The following coreboot developers have volunteered to be GSoC mentors. Please stop by IRC and say hi to them and ask them questions about coreboot. Please read the GSoC Mentors Guide.

Name Role Comms AFK / Vacation MMDD-MMDD
Patrick Georgi coreboot: co-organizer and mentor IRC: patrickg, pgeorgi
Martin Roth coreboot: co-organizer and mentor IRC: martinr
Marc Jones coreboot:  ? IRC: marcj
Stefan Reinauer coreboot/serialice: mentor IRC: stepan
David Hendricks flashrom: possible mentor
Joshua Roys flashrom: possible mentor IRC: roysjosh
Rudolf Marek coreboot: possible mentor IRC: ruik
QingPei Wang coreboot: possible mentor IRC:QingPei
Stefan Tauner flashrom: mentor IRC: stefanct, flashrom ML TBD
Carl-Daniel Hailfinger flashrom: backup mentor IRC: carldani
Furquan Shaikh coreboot: possible co-mentor IRC: furquan

Note to mentors: Each accepted project will have a lead mentor and a backup mentor. We will match mentors and students based on the project, experience level, and geographic location (native language, culture and time zone).

coreboot Summer of Code Application

Please complete the standard Google SoC application and project proposal. Prospective coreboot GSoC student should provide the following information as part of their application. If you are applying for a flashrom or SerialICE project use common sense when using the template below, this is part of the test. ;)

IM/IRC/Skype/other contact:
Web Page / Blog / Microblog / Portfolio:
Normal working hours(UTC):
Degree Program:
Expected graduation date:
Resume (optional):

coreboot welcomes students from all backgrounds and levels of experience. To be considered for coreboot GSoC, we recommend joining the mailing list and IRC channel. Introduce yourself and mention that you are a prospective GSoC student. Ask questions and discuss the project that you are considering. Community involvement is a key component of coreboot development. By the time you have submitted your application, you should have downloaded, built a and booted coreboot in QEMU, SimNow, or on real hardware. Please, email your serial output results to the mailing list.

The following information will help coreboot match students with mentors and projects.

  1. Please comment on your software and firmware experience.
  2. Have you participated in the coreboot community before?
  3. Have you contributed to an open source project? Which one? What was your experience?
  4. Have you built and run coreboot? Did you have problems?
  5. Did you review and comment on coreboot code in Gerrit? Which patches?
  6. Did you find and fix a coreboot bug? Did you send a patch to Gerrit? Please provide a link to the Gerrit page.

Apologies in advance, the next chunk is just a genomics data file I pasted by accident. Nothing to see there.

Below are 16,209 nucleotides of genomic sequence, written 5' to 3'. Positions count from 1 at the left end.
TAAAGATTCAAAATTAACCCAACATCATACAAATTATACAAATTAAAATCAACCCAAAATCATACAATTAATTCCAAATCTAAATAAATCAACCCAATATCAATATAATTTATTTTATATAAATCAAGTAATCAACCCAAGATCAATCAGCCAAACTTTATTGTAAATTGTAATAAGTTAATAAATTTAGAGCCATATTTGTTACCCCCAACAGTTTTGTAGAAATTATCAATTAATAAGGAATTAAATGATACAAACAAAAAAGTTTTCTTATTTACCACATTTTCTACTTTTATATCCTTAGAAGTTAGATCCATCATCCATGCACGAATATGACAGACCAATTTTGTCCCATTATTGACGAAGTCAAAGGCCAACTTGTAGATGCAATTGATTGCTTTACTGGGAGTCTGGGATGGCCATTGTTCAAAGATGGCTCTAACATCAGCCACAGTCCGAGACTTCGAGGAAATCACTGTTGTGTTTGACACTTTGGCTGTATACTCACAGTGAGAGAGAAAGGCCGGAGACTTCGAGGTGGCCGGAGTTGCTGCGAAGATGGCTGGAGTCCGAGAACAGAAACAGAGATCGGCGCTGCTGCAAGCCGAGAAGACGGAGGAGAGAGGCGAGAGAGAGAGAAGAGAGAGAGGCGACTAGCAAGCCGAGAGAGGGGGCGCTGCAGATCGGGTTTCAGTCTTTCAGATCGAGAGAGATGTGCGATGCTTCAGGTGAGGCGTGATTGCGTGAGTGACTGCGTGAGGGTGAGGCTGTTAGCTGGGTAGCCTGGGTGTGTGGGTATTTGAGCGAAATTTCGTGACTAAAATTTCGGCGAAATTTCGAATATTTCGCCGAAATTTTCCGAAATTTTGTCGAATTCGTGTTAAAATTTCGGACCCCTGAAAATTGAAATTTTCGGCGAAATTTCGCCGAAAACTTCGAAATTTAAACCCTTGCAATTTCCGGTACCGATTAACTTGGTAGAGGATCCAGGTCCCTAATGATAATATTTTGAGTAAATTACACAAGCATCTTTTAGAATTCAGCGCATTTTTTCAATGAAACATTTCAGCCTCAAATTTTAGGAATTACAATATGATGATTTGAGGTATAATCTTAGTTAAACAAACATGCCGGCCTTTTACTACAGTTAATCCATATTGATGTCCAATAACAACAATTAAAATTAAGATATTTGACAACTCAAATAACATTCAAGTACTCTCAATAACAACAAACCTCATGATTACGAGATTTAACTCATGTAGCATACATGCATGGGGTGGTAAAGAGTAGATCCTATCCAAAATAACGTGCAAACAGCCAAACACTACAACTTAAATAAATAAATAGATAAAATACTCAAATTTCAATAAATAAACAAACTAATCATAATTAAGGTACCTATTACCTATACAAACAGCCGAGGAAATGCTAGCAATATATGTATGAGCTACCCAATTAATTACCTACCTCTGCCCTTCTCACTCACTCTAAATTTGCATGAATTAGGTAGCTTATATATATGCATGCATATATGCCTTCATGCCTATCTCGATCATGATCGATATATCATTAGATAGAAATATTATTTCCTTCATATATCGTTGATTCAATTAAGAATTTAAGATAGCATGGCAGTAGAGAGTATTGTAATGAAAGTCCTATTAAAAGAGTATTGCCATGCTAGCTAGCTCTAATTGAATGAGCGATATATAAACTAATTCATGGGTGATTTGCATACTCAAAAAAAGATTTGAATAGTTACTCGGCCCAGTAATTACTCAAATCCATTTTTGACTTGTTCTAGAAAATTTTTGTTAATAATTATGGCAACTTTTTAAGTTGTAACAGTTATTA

7. Please provide an overview of your project (in your own words).
    1. Provide break down of your project in small specific weekly goals. Think about the potential timeline.
    2. How will you accomplish this goal? What is your working style?
    3. Explain what risks or potential problems your project might experience.
    4. What would you expect as a minimum level of success?
    5. Do you have a stretch goal?
  8. What are your other time commitments? Do you have a job, classes, vacations? When and how long?

Advice on how to apply

Your application should include a complete project proposal. You should document that you have the knowledge and the ability to complete your proposed project. This may require a little research and understanding of coreboot prior to sending your application. Mentors are your best resource in flushing out your project ideas and helping with a project timeline. We recommend that you get feedback and recommendations on your proposal before the application deadline.

Important dates

The official timetable can be found here.

14 March: 19:00 UTC - Student application period opens.
25 March: 19:00 UTC - Student application deadline.
22 April: 19:00 UTC - Accepted student proposals announced on the Google Summer of Code 2016 site.
23 May - Students begin coding for their Google Summer of Code projects;
27 June: 19:00 UTC - Mid-term evaluations deadline;
15-23 August - Suggested cleanup period. Take a week to scrub code, write tests, improve documentation, etc.
23 August: 19:00 UTC - Final (evaluation) deadline (for students)
29 August: 19:00 UTC - Final evaluation deadline (for mentors)

All deadlines end at 19:00 UTC.